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A short story by Emma Carpenter.

Doing What Comes Naturally - Page 2 of 2

......continued from page 1

As they tore by me Hawg and I took in after them. The biggest thing I remember feeling was wondering what on earth I was going to do when I got there. I was watching the same scene I had been watching from the front from the back now, gaining with every step, and thinking hard for an idea before I caught up with them.

I never did come up with an idea, but in a couple of seconds one presented itself. Out of the corner of his eye the stallion saw us coming, and there was no way he was going to let us steal the young black mare he was stealing for himself. He slowed for just a second and turned sideways, getting ready to turn and face us, and that’s when I saw the opportunity. I aimed Hawg at the red stud’s hip and never asked him to slow down.

This is a good time to mention I had ridden Hawg long enough to know how willing he was to hit, smash, bulldoze, or crash into anything. It’s also a good time to mention that he was half Belgian, and while he didn’t get the Belgian height he did get pretty much everything else from the draft horse side, including his chest, neck, back, rump, and legs. Combine his physical heft with his domineering personality and that thieving stallion wasn’t impressing him a bit. He hit that stud horse in the hip with pleasure, and with everything he had.

Below: Hawg, age 29, in his retirement years.

A half-Belgian horse standing in a pasture

As soon as we hit I steered left to glance off of the stallion’s hip to try and keep Hawg’s front legs from tangling with the stallion’s back ones. One step after the blow, I looked over my shoulder. Studly was still spinning. The crash had knocked him into a tight right spin, and he was either just getting up or trying not to go down, because he was spinning in a low, unnatural crouching position.

Kris and Raven were already stopped (I said she was a good hand with a colt) and had turned to watch the action. The little mare was taking the opportunity to get some air, and looked surprisingly calm. Kris was rubbing her on the neck, occasionally pausing to pump her fist into the air above her hat.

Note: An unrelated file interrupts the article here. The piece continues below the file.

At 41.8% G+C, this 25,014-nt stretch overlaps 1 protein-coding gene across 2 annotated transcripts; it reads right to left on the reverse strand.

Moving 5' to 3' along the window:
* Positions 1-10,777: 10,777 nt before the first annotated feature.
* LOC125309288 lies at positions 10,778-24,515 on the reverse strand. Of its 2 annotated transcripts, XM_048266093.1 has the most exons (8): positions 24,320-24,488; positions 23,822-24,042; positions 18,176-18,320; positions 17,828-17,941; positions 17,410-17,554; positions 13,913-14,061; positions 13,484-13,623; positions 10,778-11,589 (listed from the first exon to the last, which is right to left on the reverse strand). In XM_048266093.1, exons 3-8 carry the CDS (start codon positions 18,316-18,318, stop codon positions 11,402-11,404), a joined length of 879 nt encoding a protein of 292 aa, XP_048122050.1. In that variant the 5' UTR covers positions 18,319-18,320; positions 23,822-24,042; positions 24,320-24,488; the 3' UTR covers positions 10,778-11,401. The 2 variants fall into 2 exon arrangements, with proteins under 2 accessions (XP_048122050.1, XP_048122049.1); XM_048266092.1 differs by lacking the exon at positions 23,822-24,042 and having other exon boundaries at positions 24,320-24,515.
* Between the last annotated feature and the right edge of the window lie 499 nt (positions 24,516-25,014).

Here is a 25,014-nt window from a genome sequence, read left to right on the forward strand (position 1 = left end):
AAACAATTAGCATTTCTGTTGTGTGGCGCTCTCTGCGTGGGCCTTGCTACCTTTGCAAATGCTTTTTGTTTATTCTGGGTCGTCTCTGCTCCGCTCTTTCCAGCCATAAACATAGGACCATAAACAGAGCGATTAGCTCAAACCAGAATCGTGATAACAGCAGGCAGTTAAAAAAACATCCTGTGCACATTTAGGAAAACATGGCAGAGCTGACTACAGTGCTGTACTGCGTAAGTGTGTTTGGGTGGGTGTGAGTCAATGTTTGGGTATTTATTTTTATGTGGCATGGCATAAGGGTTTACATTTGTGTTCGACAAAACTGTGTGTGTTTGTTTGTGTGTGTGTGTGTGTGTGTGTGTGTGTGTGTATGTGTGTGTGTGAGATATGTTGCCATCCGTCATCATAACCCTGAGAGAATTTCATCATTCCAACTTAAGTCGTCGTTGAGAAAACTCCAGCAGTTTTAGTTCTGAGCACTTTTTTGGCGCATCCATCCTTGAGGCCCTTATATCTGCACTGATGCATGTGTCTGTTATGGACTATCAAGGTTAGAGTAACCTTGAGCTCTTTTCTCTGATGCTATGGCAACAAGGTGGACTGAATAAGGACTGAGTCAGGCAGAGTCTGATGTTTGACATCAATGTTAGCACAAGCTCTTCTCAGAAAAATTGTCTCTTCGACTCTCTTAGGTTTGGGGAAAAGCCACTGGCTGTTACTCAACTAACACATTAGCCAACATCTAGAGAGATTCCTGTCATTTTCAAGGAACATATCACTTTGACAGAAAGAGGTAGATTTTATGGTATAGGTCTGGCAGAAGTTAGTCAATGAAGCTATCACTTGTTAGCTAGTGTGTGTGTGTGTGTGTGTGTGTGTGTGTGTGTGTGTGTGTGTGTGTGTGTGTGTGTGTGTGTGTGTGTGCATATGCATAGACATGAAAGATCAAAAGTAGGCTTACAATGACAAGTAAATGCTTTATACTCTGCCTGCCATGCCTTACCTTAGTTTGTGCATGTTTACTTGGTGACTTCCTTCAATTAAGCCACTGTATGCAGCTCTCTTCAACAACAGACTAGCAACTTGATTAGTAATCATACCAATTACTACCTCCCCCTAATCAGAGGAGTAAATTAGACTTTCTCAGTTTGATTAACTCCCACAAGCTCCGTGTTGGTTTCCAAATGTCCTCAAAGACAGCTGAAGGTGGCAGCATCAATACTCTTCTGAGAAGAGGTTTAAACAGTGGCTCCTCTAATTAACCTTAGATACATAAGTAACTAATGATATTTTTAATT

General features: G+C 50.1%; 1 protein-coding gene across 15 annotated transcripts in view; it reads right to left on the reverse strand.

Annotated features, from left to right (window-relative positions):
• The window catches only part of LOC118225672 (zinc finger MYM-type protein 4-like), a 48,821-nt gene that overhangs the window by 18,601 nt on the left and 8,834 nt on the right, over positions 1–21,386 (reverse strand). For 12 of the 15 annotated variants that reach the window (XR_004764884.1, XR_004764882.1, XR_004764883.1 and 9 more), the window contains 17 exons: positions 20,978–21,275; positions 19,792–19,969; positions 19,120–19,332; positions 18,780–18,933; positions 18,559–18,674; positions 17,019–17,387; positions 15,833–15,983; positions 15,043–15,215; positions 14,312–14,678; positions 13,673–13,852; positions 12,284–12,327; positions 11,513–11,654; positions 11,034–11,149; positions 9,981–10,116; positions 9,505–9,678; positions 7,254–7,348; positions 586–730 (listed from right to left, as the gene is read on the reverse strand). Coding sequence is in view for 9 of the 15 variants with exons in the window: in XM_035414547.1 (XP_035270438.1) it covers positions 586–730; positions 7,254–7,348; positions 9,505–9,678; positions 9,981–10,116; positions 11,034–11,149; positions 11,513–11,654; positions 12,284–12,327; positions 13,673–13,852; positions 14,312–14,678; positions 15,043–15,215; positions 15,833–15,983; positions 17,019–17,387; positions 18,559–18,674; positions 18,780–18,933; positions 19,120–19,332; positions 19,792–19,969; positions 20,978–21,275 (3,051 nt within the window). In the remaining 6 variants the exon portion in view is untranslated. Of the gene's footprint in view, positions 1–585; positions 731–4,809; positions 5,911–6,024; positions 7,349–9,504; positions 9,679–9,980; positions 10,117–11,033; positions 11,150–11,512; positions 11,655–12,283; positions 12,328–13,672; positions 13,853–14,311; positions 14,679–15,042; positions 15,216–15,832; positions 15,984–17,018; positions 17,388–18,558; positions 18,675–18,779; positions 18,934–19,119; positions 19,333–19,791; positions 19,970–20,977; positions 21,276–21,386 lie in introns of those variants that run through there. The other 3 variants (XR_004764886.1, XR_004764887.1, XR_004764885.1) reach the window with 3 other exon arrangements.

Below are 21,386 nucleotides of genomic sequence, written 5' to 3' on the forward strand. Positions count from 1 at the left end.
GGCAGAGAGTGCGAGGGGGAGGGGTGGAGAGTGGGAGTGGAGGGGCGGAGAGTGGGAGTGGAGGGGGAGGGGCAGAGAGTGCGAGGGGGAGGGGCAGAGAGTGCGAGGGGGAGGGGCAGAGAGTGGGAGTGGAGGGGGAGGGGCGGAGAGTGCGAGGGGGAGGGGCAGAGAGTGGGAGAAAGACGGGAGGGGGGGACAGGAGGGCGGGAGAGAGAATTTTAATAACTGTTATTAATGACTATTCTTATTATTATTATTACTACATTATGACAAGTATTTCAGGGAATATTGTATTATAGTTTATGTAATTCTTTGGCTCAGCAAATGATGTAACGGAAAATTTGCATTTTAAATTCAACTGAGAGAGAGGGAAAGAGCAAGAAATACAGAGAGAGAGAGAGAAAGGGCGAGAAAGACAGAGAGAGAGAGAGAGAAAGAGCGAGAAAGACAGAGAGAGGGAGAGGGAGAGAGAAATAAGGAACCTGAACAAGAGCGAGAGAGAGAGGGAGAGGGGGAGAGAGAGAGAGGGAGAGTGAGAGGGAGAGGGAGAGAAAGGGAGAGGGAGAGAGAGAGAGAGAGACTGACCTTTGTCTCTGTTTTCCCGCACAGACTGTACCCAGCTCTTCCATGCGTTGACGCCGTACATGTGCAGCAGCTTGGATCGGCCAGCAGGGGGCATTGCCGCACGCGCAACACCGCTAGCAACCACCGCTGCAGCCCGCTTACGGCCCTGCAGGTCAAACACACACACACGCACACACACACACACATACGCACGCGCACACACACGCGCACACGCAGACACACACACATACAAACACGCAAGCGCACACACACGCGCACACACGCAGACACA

“Take some of that on, Studly!” she shouted.

Meanwhile, Studly was using everything he had to get his hind feet under him to stop spinning. Hawg and I had stopped a few feet from him, and he looked straight at us before he sprang for my back and Hawg’s rump. I got a brief taste of what Kris and her mare had experienced over and over: I saw his lips pulled back from his bared teeth, his ears plastered down on his head, and his furious eyes.

I had just asked Hawg to walk off when I saw the stallion lunge for us. I held Hawg straight, and when the stallion was in the air I said, “Whoa.” Even though Hawg might have looked like something that had escaped from a plow horse team, he and I had been through every chapter of Al Dunning’s classic book “Reining, The Complete Guide for Training and Showing the Classic Reining Horse.” Without me touching the reins, Hawg dropped his rump to the ground and stopped in mid stride.

The stud horse, intending to cover a lot more ground than that, crashed his chest into Hawg’s wide butt. Studly stopped so hard his head whipped down and forward past my right knee, and I heard his teeth snap shut just before he fell to his knees beside my stirrup.